Research Interests: 1. Space-time analogies in electromagnetics: There is an intriguing analogy between the equations that describe the natural diffraction of electromagnetic wave in space […]
Shu Lin received the B.S.E.E. degree from the National Taiwan University, Taipei, Taiwan, in 1959, and the M.S. and Ph.D. degrees in electrical engineering from Rice University, Houston, TX, in 1964 and 1965, respectively. In 1965, he joined the Faculty of the University of Hawaii, Honolulu, as an Assistant Professor of Electrical Engineering. He became an Associate Professor in 1969 and a Professor in 1973. In 1986, he joined Texas A&M University, College Station, as the Irma Runyon Chair Professor of Electrical Engineering. In 1987, he returned to the University of Hawaii.
Professor Pham is conducting research in RF IC design, RF, Micro-, Millimeter wave electronic packaging, phased array antennas, and wireless sensors. In the area of RF IC design, his group is developing understanding and circuit techniques for RF CMOS, wide bandwidth circuits, and linearization methods for power amplifiers. Recent developments include linearized amplifiers and RF building blocks for gigabit wireless and phased array antennas up to 60 GHz.
Ken Joy is a Professor in the Computer Science Department at the University of California, Davis. He came to UC Davis in 1980 in the Department of Mathematics and was a founding member of the Computer Science Department in 1983. Professor Joy’s research and teaching interests are in the area of visualization, geometric modeling, and computer graphics.
Zhaojun Bai is a Professor in the Department of Computer Science and Department of Mathematics, University of California, Davis, and a Faculty Computer Scientist at Lawrence Berkeley National Laboratory.
Oliver Staadt is an Assistant Professor of Computer Science at the University of California, Davis. Prior to joining UC Davis, he has been Senior Research Associate in the Computer Graphics Lab at ETH Zurich, Switzerland. He received a MSc degree in Computer Science from the Darmstadt Technical University, Germany, in 1995 and a PhD in Computer Science in 2001 from the Swiss Federal Institute of Technology (ETH) Zurich, Switzerland. His past research includes multi-resolution representations and compression of surface and volume data.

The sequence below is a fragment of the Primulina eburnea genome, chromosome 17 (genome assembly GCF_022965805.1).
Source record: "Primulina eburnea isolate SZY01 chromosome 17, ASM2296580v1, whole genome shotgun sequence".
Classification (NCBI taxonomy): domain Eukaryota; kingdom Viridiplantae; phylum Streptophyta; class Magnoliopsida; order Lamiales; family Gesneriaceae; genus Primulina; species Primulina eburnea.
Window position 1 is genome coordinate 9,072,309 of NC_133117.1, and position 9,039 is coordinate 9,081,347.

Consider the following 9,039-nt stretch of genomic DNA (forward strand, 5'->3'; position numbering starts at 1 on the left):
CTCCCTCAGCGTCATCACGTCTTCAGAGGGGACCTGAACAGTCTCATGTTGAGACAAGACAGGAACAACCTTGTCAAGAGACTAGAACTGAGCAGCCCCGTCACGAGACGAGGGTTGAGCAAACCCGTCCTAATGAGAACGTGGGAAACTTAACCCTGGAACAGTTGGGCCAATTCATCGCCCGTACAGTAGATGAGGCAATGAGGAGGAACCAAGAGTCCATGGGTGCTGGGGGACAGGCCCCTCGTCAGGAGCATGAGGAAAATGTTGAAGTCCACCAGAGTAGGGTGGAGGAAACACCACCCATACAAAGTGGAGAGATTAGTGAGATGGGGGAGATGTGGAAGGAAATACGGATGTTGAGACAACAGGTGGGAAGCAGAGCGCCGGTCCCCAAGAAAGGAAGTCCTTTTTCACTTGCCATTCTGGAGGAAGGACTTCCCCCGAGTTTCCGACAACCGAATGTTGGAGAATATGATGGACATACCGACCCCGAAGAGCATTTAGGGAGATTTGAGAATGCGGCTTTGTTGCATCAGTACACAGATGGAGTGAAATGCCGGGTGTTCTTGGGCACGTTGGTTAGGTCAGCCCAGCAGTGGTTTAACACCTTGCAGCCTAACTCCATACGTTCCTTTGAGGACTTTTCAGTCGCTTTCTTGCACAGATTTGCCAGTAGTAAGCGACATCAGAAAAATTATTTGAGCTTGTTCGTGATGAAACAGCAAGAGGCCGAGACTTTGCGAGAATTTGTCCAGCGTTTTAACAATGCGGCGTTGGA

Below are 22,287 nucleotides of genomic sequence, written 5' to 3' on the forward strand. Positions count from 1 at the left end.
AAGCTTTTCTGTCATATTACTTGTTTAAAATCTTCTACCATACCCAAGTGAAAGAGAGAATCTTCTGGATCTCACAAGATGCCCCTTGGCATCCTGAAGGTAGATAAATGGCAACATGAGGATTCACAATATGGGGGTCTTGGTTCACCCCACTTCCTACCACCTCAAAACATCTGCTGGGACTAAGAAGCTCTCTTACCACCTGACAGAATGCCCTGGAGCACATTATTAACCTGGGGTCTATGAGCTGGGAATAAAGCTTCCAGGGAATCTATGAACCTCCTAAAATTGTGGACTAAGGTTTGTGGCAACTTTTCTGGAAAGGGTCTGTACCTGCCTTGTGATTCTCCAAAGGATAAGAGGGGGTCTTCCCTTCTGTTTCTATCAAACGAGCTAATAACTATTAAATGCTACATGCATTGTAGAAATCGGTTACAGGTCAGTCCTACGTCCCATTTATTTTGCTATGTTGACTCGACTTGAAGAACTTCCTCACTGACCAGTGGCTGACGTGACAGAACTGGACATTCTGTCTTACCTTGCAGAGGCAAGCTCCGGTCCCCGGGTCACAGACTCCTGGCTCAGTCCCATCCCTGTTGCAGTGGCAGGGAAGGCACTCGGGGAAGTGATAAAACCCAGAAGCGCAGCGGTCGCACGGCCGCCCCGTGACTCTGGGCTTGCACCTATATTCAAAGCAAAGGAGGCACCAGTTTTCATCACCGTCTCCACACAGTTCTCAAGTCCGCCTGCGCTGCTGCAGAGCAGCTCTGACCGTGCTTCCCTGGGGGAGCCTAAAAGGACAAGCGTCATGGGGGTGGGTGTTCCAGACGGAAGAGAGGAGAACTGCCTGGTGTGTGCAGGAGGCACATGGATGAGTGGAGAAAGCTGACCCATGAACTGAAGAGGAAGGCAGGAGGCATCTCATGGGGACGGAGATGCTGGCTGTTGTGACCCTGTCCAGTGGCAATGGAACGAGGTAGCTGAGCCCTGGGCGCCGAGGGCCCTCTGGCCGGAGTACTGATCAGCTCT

Professor Max’s research interests are in the areas of scientific visualization, computer animation, and realistic computer graphics rendering. In visualization he works on molecular graphics, and volume and flow visualization, particularly on irregular finite element meshes. He has rendered realistic lighting effects in clouds, trees, and water waves, and has produced numerous computer animations, shown at the annual Siggraph conferences, and in Omnimax at the Fujitu Pavilions at Expo ’85 in Tsukuba Japan, and Expo ’90 in Osaka Japan.
Dr. David Horsley is a Professor in the Department of Mechanical and Aerospace Engineering at the University of California, Davis, USA, and has been a co-director of the Berkeley Sensor and Actuator Center (BSAC) since 2005. His research interests include microfabricated sensors and actuators with applications in optics, displays, and physical and biological sensors.
CITRIS UC Davis Director Emeritus
A recent landmark agreement increases the collaboration between the University of California System, including CITRIS, and leading Indian scientific organizations and universities, to a far deeper level in areas of science, technology, research and education. More
CITRIS is sponsoring a $20K "white paper" competition that is open to teams of undergraduate and graduate students from all 4 CITRIS campuses (Berkeley, Davis, Santa Cruz, and Merced). Papers are due May 1, 2006. More
CITRIS researcher champions hydrogen as an alternative to oil in California